CVC plans an overhaul to keep its lucrative post-IPO earnings stream private

Europe’s largest private equity firm, CVC Capital Partners, plans to overhaul its operations as part of a possible IPO, a move that would keep most or all of the lucrative profits it makes from buying and selling companies in private hands.

The Luxembourg-based group is considering listing a company that would allow public investors to benefit from its management fee income, a steady cash flow from a levy on the pension funds and other institutions whose money it manages, according to two people familiar with the matter .

Relatively little or possibly no money from its other source of income, a 20 percent profit share on successful transactions, which can be far greater, would be available to the public under the plan, the people added.

CVC is the latest buyout group to consider this structure, which has grown in popularity since Swedish firm EQT acquired it when it went public in 2019. Although performance fees from successful buyouts can be far higher, stock market investors are drawn to management fees that are higher, reliable, but a smaller share of industry profits.

“The light came on for some CVC executives after EQT’s listing, when an IPO “felt more appealing,” said one person with knowledge of the matter. “All of a sudden there’s a group of people who say I love these management fees, I love their sheer predictable tedium,” they added.

EQT’s decision to return all management fee income to shareholders has earned the company the highest rating in the industry.

CVC’s plan marks a departure from the approach taken by buyout groups like Blackstone, KKR, Apollo and Carlyle, which were publicly traded between 2007 and 2012 and typically give public investors access to both streams of income in roughly equal shares as the company self granted.

A CVC listing would mark a historic transition from a mysterious private equity group to a high-profile giant. CVC has $122 billion in assets under management, according to its website, and has previously invested in Formula 1. It owns stakes in the Six Nations rugby tournament, communications company Teneo and last year agreed to buy Unilever’s tea business for €4.5 billion.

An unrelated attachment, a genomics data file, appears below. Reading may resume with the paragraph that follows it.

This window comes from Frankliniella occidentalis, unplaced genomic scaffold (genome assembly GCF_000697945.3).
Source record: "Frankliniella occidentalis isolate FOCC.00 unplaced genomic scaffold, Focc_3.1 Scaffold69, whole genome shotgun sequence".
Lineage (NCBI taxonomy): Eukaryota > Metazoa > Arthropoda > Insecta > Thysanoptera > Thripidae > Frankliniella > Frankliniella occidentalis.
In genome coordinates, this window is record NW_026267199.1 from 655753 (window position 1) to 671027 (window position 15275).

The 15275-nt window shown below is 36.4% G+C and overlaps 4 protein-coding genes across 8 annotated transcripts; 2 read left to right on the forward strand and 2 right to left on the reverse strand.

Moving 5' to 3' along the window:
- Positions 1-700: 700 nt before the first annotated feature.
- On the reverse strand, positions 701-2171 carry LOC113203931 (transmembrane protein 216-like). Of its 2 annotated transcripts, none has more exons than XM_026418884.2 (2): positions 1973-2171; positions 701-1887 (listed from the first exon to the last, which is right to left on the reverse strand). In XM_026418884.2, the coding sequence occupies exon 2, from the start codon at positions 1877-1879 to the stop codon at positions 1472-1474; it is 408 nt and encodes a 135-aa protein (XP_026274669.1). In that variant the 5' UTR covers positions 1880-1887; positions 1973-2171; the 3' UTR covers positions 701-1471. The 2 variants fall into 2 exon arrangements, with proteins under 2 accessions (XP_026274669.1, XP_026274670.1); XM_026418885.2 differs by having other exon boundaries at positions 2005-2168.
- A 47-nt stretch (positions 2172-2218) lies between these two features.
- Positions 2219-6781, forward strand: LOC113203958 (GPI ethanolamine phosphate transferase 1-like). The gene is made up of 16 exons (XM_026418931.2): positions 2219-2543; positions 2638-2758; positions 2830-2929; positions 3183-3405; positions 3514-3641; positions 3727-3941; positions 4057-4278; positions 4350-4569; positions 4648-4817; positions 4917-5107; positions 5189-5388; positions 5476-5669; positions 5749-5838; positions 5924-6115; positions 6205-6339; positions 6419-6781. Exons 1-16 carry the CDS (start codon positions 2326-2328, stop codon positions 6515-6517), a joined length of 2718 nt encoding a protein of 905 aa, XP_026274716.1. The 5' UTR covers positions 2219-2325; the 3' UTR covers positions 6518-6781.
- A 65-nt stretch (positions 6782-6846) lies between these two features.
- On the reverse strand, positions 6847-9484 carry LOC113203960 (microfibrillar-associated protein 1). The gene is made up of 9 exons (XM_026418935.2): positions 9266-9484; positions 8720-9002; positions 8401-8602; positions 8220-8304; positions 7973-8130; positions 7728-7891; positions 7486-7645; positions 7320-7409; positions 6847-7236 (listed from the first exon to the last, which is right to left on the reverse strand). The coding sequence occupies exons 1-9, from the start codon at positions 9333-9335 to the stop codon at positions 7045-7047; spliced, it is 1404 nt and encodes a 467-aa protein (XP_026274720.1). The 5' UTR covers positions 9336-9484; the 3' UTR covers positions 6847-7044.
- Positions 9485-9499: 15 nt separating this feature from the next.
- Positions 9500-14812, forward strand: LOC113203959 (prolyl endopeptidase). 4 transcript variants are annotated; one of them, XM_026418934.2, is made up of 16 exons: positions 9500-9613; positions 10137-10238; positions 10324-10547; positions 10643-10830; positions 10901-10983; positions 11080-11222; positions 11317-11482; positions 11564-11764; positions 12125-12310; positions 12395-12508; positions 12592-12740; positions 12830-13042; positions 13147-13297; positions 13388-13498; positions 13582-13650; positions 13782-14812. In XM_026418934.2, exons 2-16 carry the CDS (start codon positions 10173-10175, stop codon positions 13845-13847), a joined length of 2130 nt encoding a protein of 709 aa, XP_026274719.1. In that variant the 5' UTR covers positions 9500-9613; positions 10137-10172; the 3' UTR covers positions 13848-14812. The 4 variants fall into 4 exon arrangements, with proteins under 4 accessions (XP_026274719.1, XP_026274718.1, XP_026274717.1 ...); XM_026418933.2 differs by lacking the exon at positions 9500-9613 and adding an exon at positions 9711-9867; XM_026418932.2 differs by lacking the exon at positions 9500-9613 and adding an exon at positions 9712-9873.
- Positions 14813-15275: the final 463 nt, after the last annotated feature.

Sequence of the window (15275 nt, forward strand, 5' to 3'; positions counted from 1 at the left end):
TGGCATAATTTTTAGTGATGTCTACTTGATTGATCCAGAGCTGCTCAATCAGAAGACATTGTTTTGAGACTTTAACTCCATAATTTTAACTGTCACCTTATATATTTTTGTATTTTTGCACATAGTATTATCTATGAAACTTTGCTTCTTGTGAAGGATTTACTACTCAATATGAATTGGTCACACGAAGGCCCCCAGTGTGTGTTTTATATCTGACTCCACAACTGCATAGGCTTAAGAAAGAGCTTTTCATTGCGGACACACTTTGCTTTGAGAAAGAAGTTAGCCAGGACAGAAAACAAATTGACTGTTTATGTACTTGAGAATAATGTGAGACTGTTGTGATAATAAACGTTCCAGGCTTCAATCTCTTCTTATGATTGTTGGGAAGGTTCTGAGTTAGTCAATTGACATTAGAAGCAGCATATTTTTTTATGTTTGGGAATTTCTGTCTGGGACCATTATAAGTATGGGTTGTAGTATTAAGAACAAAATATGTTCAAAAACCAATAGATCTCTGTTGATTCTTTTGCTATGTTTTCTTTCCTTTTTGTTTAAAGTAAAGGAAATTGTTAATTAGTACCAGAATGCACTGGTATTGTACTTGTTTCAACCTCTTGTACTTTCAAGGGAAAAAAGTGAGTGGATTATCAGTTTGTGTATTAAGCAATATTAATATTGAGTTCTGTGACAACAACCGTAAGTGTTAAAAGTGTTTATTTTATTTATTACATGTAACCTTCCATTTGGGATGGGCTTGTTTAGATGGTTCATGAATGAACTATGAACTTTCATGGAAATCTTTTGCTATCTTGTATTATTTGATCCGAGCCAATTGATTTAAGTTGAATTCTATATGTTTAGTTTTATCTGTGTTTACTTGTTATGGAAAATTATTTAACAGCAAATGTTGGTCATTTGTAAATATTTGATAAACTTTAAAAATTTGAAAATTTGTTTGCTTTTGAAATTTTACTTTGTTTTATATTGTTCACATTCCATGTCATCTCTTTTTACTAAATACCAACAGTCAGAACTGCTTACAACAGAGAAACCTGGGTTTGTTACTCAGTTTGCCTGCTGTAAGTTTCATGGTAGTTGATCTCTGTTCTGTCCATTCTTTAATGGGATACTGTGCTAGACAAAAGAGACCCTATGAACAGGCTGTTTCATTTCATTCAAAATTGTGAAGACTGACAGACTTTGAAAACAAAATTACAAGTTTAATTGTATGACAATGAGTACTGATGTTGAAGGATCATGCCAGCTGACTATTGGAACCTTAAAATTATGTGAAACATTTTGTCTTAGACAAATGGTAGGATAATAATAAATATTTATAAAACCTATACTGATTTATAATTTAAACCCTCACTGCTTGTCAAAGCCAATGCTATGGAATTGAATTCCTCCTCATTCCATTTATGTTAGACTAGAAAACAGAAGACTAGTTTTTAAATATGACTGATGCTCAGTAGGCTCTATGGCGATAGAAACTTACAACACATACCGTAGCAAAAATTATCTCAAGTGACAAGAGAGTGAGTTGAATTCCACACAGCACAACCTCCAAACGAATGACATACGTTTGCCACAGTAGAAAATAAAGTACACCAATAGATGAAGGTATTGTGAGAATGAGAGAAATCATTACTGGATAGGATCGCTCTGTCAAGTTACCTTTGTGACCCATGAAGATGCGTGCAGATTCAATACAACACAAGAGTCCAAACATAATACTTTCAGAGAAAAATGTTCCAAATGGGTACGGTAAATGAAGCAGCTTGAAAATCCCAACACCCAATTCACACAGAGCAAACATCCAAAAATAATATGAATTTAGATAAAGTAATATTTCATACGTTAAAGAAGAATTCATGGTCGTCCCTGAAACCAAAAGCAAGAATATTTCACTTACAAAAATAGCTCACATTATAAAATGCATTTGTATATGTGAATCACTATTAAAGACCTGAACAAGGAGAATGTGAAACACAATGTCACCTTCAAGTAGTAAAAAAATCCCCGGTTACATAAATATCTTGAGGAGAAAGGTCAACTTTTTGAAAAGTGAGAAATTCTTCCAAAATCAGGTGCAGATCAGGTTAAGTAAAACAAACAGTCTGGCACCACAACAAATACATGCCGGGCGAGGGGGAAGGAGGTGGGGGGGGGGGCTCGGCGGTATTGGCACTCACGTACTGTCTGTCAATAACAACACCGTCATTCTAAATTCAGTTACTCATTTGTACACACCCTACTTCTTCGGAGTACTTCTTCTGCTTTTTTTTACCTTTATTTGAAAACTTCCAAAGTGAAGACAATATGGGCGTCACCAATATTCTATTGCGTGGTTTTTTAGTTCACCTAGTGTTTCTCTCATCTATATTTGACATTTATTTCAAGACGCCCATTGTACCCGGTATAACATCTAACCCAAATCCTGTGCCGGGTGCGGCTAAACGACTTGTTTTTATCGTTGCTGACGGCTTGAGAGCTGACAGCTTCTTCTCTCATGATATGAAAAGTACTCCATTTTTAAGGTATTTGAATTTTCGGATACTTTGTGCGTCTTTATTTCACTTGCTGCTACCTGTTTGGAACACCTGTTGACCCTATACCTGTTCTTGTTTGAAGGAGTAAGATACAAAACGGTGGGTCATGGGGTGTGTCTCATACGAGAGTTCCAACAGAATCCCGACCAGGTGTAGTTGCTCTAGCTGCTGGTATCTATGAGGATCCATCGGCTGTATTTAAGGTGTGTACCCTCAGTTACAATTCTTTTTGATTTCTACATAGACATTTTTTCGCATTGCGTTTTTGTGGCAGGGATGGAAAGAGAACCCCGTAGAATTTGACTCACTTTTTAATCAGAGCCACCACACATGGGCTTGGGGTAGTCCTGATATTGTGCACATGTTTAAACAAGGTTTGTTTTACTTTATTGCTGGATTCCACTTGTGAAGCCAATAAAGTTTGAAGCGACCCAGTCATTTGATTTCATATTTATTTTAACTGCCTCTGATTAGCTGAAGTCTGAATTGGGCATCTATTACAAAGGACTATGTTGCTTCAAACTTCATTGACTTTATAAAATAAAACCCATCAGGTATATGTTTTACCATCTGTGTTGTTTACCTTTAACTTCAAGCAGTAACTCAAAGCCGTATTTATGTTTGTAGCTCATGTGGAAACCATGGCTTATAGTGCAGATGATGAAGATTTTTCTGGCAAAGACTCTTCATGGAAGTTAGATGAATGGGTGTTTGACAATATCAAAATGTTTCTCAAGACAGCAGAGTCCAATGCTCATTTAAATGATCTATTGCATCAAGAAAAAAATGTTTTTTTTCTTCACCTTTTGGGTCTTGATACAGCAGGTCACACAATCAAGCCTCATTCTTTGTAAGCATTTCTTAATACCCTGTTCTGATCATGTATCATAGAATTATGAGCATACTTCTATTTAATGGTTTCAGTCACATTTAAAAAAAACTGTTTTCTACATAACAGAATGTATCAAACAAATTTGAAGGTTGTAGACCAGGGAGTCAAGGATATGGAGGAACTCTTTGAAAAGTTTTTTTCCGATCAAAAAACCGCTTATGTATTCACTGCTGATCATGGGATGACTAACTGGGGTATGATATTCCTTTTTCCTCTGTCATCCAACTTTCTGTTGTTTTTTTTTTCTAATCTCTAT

The buyout group is working with Goldman Sachs, JPMorgan Chase and Morgan Stanley to draw up plans for a listing, a person familiar with the matter said, although it’s not certain it will go through.

CVC declined to comment.

The management fee for CVC’s latest private equity fund is 1.5 percent, according to an investor presentation, with rebates for institutions investing large sums.

US-based company TPG restructured its finances as part of its IPO this month, giving shareholders just 20 percent of its future performance-based earnings, compared with 50 percent if the overhaul had not happened

In contrast, Bridgepoint, which last year became the first leading private equity group to list on the London Stock Exchange since the 1990s, plans to increase the share of performance fee income it sells to public investors to up to 35 percent of future funds to increase.

Shares in public buyout groups have been plummeting for much of the pandemic, with a group of 11 companies collectively gaining nearly $240 billion in market value in 2021. However, Bridgepoint’s shares are down 24 percent since the beginning of this year.

CVC has taken steps over the past year to bring in debt capital and increase its asset base, which sometimes precede private equity group listings.

The company agreed to sell a minority stake to Blue Owl’s Dyal Capital unit in a deal that values ​​CVC at about $15 billion, according to a person familiar with the matter. Separately, it bought Glendower Capital, which buys stakes in other private equity funds and backs deals in which buyout groups sell companies to their own funds.

Faced with pressure to increase returns from their public shareholders, public buyout groups are finding themselves raising more and larger funds — and buying other money managers — to expand the pools of liquidity on which to charge.

Additional reporting by Antoine Gara

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